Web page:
For example, let’s say you have 3 debts and you have set aside £200 to pay towards all your debts each month.

MONTH 1

  • Debt 1 = £130 (£20 minimum payment) + £110
  • Debt 2 = £160 (£30 minimum payment)
  • Debt 3 = £250 (£40 minimum payment)

So minimum payments for all 3 debts = £90

Money left over from the £200 you have sent aside to pay debts = £110

MONTH 2

  • Debt 1 = £130 (£20 minimum payment)   PAID OFF
  • Debt 2 = £130 (£30 minimum payment) + £20 debt 1 minimum payment + £110
  • Debt 3 = £210 (£40 minimum payment)

MONTH 3

  • Debt 1 = £130 (£20 minimum payment)   PAID OFF
  • Debt 2 = £160 (£30 minimum payment) PAID OFF 
  • Debt 3 = £170  (£40 minimum payment) + £20 debt 1 minimum payment + £30 debt 2 minimum payment + £110

b. Debt stacking strategy – this debt reduction strategy is where you pay off your debts in the order based on their interest rates, with the highest rate debt being paid off first. So, a very similar approach to the snowball debt strategy, but instead it works the other way round. The advantage of this strategy is that you will pay less in interest because you are tackling the large debts first however a disadvantage is that it may take you longer to pay off your debts. 

For example,

MONTH 1

  • Debt 1 = £250 (£40 minimum payment) + £110 
  • Debt 2 = £160 (£30 minimum payment) 
  • Debt 3 = £130 (£20 minimum payment) 

MONTH 2

  • Debt 1 = £250 £100 (£40 minimum payment) + £110 
  • Debt 2 = £160 £130 (£30 minimum payment) 
  • Debt 3 = £130 £110 (£20 minimum payment)

MONTH 3

  • Debt 1 = £250 (£40 minimum payment)   PAID OFF
  • Debt 2 = £130 £100 (£30 minimum payment) + £40 debt 1 minimum payment + £110
  • Debt 3 = £110 £90 (£20 minimum payment) 

4.    Speak to a free debt adviser 

If you are still finding it difficult to make payments or manage it on your own, then speak to a debt adviser.  A free debt adviser will provide you with free, impartial and confidential advice tailored to your situation. 

Guys! PLEASE DO NOT STRUGGLE with this on your own. That is the worst thing you can do i.e. keeping silent and think it is all going to go away.  If you don’t have anyone within your circle of friends or family or you don’t want them to know, then please speak to an expert, someone who knows nothing about you but can give you impartial advice on how best to manage your debts.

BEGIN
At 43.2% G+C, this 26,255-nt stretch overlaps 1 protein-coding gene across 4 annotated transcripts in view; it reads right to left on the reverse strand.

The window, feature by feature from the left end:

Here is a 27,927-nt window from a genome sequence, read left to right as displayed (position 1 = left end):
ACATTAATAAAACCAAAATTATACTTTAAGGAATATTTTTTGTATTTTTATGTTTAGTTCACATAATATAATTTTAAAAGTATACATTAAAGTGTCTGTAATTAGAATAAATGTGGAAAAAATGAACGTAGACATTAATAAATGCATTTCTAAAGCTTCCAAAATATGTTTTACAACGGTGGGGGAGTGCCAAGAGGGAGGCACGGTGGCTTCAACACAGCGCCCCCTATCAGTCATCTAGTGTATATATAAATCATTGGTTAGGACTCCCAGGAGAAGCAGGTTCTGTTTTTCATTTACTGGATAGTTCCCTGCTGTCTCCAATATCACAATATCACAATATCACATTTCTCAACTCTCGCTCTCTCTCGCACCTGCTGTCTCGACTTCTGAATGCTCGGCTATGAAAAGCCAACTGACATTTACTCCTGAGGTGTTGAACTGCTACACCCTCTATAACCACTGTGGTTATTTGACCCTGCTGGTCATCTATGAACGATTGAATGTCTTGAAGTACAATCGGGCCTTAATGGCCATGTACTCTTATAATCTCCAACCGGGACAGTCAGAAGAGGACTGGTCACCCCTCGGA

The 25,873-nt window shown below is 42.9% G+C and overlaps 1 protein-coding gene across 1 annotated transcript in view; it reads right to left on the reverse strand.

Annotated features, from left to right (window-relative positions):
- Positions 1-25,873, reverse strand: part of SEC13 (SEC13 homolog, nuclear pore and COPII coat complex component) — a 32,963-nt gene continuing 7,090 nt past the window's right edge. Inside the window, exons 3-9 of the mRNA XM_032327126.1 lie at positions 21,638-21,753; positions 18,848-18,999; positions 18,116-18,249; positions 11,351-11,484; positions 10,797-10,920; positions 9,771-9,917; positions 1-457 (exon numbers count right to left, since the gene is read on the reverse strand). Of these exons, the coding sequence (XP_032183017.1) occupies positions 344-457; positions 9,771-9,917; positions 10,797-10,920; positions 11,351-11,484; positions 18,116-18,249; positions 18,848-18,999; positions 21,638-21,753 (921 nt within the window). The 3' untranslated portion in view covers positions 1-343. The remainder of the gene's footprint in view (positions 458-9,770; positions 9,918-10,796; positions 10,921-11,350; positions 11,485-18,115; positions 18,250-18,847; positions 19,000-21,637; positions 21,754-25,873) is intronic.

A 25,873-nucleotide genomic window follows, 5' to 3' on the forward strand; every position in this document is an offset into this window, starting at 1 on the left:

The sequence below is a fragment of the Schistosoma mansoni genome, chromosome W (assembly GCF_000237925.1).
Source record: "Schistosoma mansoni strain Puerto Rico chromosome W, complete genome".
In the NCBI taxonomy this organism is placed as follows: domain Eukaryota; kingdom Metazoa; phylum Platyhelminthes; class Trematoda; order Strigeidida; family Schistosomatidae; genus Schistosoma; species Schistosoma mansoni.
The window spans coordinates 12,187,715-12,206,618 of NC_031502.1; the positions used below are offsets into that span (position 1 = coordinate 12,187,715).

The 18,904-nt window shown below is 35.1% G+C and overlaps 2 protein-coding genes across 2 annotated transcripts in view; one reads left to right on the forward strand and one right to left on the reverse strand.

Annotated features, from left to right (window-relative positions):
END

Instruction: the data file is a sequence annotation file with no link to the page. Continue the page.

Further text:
Silence is not the answer and debts simply don’t go away, so the sooner you reach out for help, the better. There is no shame in asking for help, NONE! NONE! NONE! I can’t emphasize this enough, reaching out for help does not diminish your success or the goals you want to achieve in anyway, in fact, it does the opposite because it moves you closer to them.

So, if you take anything anyway from this, it’s that yes, being in debt is not the best place anyone wants to be, but if you do find yourself in a place where the worry and the stress is affecting you, then know that there is a way out, but it starts with you taking control of your finances and reaching out for help if you need to.

I have included a few links below to some really helpful charities and websites to help you get more information.

4 Comments

  1. Pelumi
    May 27, 2020 / 11:07 pm

    Great post

  2. May 28, 2020 / 10:23 am

    Really detailed and good advice. Best thing is to get your head out of the sand and start communicating. Get payment plans in place. So the examples are great !! Looking forward to reading more xx